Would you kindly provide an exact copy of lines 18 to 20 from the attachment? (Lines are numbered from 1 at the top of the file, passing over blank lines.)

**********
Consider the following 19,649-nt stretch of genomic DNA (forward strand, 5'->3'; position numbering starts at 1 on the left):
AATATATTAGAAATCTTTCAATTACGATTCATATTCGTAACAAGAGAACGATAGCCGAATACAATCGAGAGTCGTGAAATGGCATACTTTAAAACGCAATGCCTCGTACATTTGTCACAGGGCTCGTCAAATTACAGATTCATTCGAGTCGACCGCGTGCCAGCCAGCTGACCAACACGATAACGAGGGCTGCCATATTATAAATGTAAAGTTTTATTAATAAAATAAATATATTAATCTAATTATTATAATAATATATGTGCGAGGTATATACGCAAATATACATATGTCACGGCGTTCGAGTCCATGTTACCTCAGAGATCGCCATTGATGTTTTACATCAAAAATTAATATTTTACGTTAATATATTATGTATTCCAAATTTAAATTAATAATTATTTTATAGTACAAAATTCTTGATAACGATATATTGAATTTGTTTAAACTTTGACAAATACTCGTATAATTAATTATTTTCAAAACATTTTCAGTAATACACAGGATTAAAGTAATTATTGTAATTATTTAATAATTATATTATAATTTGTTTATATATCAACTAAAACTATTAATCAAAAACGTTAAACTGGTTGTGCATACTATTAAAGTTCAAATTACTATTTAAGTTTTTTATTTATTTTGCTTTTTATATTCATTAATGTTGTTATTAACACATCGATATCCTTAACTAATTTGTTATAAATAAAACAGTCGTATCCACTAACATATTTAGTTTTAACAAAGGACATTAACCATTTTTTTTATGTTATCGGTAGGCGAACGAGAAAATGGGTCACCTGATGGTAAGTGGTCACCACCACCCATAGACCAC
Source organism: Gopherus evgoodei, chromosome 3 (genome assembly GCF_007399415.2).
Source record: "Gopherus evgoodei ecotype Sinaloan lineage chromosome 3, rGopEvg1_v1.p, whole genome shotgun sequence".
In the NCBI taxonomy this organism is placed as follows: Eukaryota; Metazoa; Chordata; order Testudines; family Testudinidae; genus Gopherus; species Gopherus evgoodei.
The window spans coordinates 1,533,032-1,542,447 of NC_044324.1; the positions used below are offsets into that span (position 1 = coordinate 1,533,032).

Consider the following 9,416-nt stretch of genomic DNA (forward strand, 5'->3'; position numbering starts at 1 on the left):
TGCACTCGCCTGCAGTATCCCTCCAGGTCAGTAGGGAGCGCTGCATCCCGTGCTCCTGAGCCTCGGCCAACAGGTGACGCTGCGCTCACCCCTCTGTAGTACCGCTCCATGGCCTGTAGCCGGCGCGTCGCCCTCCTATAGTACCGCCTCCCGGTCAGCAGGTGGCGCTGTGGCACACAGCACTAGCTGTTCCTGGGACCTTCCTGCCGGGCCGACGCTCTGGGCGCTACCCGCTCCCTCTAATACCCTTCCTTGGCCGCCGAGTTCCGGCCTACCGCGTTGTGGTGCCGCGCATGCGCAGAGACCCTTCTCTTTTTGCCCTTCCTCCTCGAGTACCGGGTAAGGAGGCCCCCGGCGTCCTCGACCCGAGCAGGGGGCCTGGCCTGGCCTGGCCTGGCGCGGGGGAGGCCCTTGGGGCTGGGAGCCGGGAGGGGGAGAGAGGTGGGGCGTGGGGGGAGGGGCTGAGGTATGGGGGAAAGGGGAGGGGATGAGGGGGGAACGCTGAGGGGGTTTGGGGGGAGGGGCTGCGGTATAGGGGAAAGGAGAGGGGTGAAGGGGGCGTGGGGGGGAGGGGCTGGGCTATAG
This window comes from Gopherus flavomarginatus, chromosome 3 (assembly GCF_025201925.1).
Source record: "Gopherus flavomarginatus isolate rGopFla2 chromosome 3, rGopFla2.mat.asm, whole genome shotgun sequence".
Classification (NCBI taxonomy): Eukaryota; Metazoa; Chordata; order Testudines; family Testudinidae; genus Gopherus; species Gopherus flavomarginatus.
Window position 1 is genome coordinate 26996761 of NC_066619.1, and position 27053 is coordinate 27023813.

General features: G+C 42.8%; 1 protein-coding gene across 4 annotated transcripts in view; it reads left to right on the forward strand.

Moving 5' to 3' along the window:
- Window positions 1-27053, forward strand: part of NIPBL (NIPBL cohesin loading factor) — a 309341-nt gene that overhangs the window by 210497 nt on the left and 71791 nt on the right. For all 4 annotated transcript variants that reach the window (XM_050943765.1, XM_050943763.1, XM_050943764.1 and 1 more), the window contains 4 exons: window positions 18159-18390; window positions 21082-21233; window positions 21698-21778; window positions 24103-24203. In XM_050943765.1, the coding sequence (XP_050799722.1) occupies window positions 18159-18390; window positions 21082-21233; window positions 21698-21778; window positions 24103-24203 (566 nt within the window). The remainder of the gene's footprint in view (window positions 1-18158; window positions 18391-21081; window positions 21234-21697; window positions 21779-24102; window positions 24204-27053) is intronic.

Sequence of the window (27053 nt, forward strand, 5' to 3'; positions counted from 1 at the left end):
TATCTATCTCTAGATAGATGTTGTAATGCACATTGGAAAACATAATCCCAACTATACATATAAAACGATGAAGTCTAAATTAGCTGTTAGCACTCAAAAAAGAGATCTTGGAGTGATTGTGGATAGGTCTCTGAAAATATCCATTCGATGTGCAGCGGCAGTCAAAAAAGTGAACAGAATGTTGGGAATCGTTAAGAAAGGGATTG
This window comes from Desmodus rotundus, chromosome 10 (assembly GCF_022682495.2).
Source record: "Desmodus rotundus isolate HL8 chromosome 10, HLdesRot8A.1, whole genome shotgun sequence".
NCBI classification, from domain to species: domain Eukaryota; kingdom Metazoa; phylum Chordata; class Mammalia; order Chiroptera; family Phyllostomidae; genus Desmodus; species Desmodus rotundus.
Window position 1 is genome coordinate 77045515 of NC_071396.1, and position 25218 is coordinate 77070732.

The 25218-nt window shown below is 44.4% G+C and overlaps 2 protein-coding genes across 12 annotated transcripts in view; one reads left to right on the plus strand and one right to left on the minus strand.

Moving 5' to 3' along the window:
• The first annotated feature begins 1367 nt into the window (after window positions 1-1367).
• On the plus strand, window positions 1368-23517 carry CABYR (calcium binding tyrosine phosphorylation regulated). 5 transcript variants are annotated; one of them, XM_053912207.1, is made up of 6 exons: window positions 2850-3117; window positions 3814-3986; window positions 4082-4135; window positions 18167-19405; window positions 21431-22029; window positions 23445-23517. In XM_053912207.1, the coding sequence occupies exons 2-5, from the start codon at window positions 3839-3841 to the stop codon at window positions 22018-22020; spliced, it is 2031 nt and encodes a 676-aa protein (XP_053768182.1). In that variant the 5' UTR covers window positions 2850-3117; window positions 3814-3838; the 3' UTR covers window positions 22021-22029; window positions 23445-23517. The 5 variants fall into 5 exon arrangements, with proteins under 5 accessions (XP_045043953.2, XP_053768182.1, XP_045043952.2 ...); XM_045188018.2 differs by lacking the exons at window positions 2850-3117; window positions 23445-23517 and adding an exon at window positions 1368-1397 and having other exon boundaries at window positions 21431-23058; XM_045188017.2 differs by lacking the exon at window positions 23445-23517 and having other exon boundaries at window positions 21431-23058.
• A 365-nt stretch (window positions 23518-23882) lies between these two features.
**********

This window comes from Desmodus rotundus, chromosome 10 (assembly GCF_022682495.2).
Source record: "Desmodus rotundus isolate HL8 chromosome 10, HLdesRot8A.1, whole genome shotgun sequence".
NCBI classification, from domain to species: domain Eukaryota; kingdom Metazoa; phylum Chordata; class Mammalia; order Chiroptera; family Phyllostomidae; genus Desmodus; species Desmodus rotundus.